I enjoyed the game enough to buy it after trying it once and have now played it multiple times. It provides a nice combination of competitiveness in terms of victory points and ruthlessness in kicking people out of the high point grave sites. I also think that the game ends too quickly in two-player mode because it provides too few coffin pieces. As play progresses, some of the coffins should wind up in the river, most in the high point graves and a few in the low point mass grave. The game ends so quickly that really no one winds up in the mass graves.

The downer side is that, despite multiple readings (and arguments about meanings) of the rules, I’m not sure I’ve played it correctly yet. The instructions are unclear on the use of the fate and treasure cards. Having a section where the designers gave examples of the game play would have been extremely helpful.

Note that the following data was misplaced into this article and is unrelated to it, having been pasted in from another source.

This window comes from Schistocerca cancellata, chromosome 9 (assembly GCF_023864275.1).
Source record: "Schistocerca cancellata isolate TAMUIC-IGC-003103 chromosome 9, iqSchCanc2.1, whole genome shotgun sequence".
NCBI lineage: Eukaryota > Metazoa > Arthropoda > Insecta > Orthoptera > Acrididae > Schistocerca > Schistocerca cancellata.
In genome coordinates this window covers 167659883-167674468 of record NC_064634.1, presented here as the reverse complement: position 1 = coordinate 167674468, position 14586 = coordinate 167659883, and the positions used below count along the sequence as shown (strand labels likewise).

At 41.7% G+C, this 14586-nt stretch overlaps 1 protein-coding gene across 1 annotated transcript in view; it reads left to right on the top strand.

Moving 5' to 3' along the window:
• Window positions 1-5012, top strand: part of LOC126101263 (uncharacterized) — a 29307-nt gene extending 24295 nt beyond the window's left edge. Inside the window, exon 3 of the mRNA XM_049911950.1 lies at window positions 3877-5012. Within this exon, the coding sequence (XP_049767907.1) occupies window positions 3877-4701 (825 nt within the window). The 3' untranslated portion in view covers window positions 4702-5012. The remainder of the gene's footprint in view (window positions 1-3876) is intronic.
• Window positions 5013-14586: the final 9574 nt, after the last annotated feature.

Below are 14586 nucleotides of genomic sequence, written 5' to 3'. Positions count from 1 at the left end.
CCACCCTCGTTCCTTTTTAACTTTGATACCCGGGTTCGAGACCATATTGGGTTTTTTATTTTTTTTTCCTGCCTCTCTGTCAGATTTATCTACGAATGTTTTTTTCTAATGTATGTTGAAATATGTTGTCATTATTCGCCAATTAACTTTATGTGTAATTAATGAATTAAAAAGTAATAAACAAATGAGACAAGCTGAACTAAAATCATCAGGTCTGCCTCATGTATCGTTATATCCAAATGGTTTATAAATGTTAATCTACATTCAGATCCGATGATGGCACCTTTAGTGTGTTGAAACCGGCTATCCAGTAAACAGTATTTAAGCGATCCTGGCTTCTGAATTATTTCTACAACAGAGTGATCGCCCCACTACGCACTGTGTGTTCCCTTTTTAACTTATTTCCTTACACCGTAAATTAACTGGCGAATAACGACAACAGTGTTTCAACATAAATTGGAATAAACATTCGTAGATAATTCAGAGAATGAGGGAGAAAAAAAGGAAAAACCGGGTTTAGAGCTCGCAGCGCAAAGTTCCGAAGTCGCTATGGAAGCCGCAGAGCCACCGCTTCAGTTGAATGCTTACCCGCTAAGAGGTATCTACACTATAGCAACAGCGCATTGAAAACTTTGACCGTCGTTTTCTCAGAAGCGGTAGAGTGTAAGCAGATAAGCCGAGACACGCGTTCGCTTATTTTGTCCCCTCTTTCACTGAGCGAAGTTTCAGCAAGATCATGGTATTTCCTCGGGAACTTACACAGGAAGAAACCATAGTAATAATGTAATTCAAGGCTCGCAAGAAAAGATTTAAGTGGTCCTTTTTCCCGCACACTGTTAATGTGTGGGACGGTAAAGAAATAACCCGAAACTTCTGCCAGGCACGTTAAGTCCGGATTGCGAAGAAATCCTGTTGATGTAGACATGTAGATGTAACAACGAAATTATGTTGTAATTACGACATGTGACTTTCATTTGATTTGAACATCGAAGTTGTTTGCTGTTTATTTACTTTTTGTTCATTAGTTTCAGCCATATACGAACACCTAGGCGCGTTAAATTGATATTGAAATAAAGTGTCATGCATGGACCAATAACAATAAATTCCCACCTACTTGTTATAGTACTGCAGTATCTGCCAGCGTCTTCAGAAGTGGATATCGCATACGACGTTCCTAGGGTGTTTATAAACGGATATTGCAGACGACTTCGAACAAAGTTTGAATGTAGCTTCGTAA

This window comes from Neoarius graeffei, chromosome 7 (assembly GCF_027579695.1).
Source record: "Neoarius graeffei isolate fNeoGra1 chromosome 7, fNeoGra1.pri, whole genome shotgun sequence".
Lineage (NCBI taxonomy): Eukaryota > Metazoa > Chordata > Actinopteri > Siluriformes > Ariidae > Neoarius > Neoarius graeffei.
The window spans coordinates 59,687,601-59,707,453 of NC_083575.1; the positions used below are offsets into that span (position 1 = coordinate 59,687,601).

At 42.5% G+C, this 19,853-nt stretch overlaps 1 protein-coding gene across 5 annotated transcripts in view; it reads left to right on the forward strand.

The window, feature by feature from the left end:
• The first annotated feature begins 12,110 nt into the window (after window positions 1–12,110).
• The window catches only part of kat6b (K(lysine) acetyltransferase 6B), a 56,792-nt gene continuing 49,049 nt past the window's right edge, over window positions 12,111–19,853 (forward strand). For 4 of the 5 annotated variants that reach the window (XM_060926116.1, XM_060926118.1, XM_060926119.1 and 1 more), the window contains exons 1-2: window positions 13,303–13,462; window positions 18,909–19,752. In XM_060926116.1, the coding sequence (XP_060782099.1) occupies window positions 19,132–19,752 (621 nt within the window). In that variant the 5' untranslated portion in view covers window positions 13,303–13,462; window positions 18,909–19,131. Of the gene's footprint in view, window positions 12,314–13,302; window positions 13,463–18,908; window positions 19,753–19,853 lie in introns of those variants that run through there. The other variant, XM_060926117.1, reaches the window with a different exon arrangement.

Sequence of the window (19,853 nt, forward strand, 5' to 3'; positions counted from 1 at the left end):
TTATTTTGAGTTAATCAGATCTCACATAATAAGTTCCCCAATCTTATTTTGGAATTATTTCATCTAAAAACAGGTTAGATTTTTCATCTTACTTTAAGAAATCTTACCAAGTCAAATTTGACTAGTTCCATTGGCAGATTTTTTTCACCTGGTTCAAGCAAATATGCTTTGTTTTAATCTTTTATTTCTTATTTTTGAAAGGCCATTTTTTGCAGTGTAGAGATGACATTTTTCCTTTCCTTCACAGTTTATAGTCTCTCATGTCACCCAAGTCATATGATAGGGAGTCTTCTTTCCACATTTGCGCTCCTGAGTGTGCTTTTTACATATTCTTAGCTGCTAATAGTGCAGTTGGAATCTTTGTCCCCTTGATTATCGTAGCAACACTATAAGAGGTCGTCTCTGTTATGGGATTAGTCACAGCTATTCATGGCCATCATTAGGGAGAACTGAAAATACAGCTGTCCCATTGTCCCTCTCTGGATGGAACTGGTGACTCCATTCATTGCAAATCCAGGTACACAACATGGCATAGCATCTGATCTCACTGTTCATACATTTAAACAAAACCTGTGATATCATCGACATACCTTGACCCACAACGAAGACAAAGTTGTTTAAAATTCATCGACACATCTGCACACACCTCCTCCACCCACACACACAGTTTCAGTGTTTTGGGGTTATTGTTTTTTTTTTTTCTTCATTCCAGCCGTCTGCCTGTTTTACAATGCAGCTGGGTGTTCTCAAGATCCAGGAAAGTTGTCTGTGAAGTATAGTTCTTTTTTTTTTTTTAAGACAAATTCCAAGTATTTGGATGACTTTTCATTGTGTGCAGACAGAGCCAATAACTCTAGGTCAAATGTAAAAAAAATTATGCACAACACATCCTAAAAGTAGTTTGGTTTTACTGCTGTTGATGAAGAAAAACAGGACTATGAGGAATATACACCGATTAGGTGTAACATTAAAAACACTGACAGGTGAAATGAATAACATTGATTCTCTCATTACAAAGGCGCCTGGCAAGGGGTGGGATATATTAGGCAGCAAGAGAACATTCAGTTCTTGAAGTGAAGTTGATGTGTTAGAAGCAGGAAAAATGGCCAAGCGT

bring dead fate

Fate Cards that help with grave positioning

For instance, it took a while to figure out the Vampire card. It allows you to place a coffin in a graveyard but not in a grave. Since points are based on getting the high-end graves, this card appears to do nothing helpful, so why have it? Turns out that its only useful value is as a counter to the Ghoul card that allows you to force another to take one of your coffins into his own stash, thereby slowing his ability to win. When that opposite player puts the coffin into a grave, it doesn’t benefit their score, only yours. They can still throw it into the river but another card allows you to save your river-drenched kin.  By using the Vampire card, the opponent player can then place your family coffin in the grass area of the graveyard, giving you no points and no way to move it. It took us two attempts at playing to figure that out.